Indicators are showing positive signs of pick up for the tourism industry, which is set to be fast-tracked following President Cyril Ramaphosa’s announcement that the country was placed on adjusted level 2 lockdown. Since the country was moved to adjusted level 3, local hotels have recorded a peak of 63% in August compared to 39% in lockdown level 4, which is set to improve as lockdown levels decrease.

This is according to Niels Verspui at RoomRaccoon South Africa, who celebrates the timing of adjusted level 2 lockdown and says that it couldn’t be better suited to coincide with National Tourism Month. “Now that the industry is placed in the spotlight and is opening up for business – hoteliers need to make hay (and bookings) while the sun shines.”

According to pre-Covid-19 statistics released by the World Travel & Tourism Council, the tourism industry generated more than US $200 billion in Africa, accounting for 6.9% of Africa’s GDP and supporting +24 million jobs. “This shows the potential that the industry has to offer for local hoteliers, and it is vital that they are supported to operate at full capacity in the near future,” adds Verspui.

“This can be made possible as more locals embark on staycations and people both locally and abroad receive their COVID-19 vaccinations, meaning sooner than later South Africa will become a popular tourist destination once again,” he says. “However, while we are still operating alongside the pandemic, the main aspects that a traveller looks for are value, economic stability, transparency in bookings, and flexibility of hospitality properties.”

With this in mind, Verspui provides three tips to assist hoteliers as they gear-up for an increase in business:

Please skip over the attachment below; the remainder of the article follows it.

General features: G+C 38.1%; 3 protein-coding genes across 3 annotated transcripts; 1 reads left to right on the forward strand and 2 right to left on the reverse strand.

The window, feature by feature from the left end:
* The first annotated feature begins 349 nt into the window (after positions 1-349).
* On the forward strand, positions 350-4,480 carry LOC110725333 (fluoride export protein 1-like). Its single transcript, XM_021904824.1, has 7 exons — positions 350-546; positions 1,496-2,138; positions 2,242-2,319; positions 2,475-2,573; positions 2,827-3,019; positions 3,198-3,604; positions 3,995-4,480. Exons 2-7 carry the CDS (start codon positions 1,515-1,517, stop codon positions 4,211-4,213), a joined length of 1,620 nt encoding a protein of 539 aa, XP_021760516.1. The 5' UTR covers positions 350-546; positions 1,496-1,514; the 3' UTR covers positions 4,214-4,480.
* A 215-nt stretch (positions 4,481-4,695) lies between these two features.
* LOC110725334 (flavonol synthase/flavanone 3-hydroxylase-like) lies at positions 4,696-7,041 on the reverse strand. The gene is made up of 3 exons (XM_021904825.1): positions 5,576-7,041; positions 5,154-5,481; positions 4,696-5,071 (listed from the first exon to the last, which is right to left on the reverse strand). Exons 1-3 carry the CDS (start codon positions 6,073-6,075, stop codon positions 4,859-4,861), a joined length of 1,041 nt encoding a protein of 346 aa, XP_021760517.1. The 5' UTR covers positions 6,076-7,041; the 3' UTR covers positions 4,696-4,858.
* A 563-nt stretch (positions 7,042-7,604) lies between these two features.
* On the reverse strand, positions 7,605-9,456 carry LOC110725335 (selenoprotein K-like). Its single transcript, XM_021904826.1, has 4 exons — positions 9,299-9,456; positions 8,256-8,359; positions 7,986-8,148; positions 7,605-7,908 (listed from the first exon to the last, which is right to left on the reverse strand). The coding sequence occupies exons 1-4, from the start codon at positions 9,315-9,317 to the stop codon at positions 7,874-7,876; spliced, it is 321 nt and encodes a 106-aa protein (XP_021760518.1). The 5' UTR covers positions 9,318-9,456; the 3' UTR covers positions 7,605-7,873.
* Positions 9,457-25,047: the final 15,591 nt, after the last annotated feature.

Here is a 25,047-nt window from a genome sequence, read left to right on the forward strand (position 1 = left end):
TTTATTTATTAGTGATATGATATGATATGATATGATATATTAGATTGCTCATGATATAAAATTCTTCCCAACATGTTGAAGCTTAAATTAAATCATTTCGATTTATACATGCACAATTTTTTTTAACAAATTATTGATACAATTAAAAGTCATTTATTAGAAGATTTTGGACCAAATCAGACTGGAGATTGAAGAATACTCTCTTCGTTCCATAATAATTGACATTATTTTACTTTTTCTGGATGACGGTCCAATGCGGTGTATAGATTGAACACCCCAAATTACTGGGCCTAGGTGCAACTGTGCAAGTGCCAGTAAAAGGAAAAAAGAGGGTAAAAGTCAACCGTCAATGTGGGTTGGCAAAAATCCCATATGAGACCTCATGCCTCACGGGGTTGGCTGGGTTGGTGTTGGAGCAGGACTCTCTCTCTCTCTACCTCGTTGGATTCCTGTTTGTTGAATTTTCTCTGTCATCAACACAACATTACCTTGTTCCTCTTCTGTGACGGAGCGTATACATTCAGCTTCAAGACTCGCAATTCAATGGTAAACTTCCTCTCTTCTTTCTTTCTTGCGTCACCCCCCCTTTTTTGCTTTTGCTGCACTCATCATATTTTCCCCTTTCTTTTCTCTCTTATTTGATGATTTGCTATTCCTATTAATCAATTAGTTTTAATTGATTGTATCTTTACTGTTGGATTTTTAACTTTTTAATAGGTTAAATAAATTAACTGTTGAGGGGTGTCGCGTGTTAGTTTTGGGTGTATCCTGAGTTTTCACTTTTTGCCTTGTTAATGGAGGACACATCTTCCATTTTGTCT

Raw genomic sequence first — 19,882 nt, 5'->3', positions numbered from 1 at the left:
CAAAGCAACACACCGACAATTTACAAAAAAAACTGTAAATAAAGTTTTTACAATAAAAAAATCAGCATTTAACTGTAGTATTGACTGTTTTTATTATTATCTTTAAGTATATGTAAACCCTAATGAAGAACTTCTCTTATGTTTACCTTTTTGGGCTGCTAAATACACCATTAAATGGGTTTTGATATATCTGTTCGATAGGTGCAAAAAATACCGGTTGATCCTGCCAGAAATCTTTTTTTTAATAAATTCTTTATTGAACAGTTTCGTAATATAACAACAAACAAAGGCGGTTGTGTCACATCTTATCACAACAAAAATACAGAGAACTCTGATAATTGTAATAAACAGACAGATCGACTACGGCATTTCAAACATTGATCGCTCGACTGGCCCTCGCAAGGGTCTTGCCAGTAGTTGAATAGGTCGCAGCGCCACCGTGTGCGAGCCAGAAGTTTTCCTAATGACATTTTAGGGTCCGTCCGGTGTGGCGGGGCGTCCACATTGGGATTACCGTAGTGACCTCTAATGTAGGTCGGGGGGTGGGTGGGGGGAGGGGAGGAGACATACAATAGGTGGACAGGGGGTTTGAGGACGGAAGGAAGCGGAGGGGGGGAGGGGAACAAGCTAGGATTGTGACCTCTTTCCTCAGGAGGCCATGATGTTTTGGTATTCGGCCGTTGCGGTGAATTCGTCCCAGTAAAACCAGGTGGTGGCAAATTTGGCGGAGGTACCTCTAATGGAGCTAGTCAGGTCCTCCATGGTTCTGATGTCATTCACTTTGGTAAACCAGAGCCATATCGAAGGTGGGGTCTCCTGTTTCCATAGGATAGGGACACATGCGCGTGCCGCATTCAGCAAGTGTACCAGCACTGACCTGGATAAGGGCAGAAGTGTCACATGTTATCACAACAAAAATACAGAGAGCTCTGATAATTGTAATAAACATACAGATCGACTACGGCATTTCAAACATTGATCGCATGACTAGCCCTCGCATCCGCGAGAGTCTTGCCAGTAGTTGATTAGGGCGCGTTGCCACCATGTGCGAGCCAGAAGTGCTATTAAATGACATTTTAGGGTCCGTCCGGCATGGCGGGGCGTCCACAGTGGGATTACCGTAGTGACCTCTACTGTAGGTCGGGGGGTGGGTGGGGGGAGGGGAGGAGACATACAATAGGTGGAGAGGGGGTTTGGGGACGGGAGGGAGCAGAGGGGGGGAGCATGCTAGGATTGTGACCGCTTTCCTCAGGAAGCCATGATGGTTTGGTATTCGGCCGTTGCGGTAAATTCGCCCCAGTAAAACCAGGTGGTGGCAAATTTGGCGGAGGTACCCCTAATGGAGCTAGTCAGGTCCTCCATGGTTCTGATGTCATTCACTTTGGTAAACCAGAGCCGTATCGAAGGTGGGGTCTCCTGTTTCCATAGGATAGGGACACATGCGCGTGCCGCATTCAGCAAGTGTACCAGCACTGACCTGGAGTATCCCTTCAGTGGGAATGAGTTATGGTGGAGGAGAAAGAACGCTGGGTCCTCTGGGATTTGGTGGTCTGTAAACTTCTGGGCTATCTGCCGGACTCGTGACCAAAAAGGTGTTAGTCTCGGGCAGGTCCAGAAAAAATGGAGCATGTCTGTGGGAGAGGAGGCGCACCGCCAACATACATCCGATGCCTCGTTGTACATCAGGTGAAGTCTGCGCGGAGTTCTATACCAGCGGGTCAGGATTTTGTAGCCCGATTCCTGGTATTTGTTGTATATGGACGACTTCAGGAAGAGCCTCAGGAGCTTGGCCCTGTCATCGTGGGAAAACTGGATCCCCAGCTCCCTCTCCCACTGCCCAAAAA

• Enable flexible rates: Considering the current uncertainty, travellers are now looking for flexibility and are willing to make last-minute bookings as the situation evolves. For example, it was reported that more than 90% of recent trips in China were booked within seven days of the trip itself. To accommodate this, hoteliers should extend their cancellation policies flexibility to one day before arrival or even the day of arrival.
  • Offer the non-refundable alternative: Offering a lower non-refundable option with a different rate than the flexible one allows hoteliers to reach more customers. As traveling for business continues during these volatile times, travellers may prefer to have the booking payment handled by their company and a non-refundable rate would be more appealing.
  • Update rates and availability for the next 12 months: Even though we are still experiencing a great deal of uncertainty, data by Vacaay has indicated a 520% increase in Europeans adding South Africa to their upcoming travel itineraries. It’s for this reason that hoteliers should update their rates and availability for the next 12 months so that it will be visible on all their potential customers’ searches. Additionally, hoteliers can set up an automated system to increase rates when demand increases.

To meet the growing number of travel guests during these uncertain times, Verspui points out that local hoteliers are continuing to search for innovative technology and hotel management software to bolster their bottom line and increase online visibility.

“As the world continues to combat COVID-19, it is now more important than ever for local hoteliers to prepare for business to boom. It is also vital to implement ways to streamline operations and boost profit now, and in the future. The adjusted lockdown level 2 during South Africa’s Tourism Month is just the beginning of good things to come,” concludes Verspui.

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